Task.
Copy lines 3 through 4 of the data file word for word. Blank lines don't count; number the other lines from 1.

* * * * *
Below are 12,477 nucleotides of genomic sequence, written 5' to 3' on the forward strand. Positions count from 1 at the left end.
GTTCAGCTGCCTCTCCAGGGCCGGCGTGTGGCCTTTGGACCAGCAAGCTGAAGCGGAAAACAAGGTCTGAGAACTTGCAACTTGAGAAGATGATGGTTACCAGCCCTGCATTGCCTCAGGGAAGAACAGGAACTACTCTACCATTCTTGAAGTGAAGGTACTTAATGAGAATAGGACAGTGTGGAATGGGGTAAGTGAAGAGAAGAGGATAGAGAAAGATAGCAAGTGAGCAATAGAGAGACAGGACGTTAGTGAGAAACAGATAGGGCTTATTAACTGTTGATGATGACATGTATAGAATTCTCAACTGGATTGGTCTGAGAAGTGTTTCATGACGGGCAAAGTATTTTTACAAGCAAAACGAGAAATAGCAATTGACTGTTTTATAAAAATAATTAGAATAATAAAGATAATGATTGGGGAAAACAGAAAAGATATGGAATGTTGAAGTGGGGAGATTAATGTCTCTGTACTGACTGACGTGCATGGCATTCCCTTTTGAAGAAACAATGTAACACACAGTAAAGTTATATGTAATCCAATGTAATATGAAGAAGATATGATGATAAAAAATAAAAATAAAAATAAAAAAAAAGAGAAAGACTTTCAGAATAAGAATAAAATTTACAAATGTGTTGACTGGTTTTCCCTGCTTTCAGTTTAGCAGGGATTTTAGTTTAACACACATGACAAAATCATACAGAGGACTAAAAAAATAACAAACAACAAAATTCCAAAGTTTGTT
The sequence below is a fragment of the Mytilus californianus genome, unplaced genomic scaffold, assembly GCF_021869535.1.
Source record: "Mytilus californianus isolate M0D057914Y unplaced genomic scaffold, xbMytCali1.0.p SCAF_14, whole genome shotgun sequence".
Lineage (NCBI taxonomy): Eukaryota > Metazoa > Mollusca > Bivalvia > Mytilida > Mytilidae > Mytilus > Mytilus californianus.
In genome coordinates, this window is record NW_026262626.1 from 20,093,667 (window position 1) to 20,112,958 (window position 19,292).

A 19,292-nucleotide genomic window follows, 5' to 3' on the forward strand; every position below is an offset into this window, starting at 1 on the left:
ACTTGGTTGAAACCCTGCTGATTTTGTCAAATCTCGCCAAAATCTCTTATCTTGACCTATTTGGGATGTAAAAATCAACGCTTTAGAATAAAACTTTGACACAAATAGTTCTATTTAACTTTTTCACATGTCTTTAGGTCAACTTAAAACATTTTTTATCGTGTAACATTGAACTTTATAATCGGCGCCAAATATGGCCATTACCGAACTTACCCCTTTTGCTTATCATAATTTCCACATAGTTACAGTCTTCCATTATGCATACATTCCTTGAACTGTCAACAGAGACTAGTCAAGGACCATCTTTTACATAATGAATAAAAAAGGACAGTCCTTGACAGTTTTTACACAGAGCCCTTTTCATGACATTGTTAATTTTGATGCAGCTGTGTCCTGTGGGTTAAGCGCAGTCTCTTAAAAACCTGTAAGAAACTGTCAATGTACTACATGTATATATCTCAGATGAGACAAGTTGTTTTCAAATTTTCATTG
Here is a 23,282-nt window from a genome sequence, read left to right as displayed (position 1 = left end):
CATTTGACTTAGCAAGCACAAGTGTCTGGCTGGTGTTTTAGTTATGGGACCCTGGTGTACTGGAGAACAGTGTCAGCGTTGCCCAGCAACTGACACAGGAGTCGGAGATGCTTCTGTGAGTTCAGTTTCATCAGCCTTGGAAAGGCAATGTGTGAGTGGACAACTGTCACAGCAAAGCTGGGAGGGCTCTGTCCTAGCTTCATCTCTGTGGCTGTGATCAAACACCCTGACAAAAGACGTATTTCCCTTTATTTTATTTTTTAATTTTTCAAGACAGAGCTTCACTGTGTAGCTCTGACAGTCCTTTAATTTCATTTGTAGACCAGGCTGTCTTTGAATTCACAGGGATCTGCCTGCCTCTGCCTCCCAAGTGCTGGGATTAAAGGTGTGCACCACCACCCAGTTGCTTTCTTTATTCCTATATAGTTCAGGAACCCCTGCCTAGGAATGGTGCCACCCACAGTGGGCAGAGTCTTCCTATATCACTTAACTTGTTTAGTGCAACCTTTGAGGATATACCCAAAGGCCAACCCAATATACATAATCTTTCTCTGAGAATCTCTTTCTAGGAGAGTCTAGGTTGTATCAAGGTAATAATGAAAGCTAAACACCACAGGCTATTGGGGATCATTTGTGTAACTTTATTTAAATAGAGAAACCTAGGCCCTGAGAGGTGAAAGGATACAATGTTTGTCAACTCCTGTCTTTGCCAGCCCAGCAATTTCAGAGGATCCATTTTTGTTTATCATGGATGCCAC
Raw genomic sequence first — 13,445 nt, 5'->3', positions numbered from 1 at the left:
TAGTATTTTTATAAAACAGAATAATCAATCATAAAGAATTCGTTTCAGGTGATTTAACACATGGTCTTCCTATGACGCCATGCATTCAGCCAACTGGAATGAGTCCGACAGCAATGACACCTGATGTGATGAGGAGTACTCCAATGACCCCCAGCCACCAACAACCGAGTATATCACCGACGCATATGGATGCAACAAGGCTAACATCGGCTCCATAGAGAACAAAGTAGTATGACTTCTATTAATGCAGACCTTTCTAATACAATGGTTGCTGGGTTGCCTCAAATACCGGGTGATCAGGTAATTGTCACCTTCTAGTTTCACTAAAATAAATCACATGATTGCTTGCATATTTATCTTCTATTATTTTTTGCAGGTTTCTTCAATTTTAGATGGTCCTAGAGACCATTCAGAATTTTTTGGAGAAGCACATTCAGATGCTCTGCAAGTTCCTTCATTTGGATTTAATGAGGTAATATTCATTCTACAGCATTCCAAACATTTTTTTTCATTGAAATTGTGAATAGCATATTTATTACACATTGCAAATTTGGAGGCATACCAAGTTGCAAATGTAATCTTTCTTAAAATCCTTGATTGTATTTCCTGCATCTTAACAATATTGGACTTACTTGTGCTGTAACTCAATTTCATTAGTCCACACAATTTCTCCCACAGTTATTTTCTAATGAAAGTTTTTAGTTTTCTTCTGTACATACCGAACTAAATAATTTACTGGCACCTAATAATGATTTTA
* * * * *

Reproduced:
The sequence below is a fragment of the Mytilus californianus genome, unplaced genomic scaffold, assembly GCF_021869535.1.
Source record: "Mytilus californianus isolate M0D057914Y unplaced genomic scaffold, xbMytCali1.0.p SCAF_14, whole genome shotgun sequence".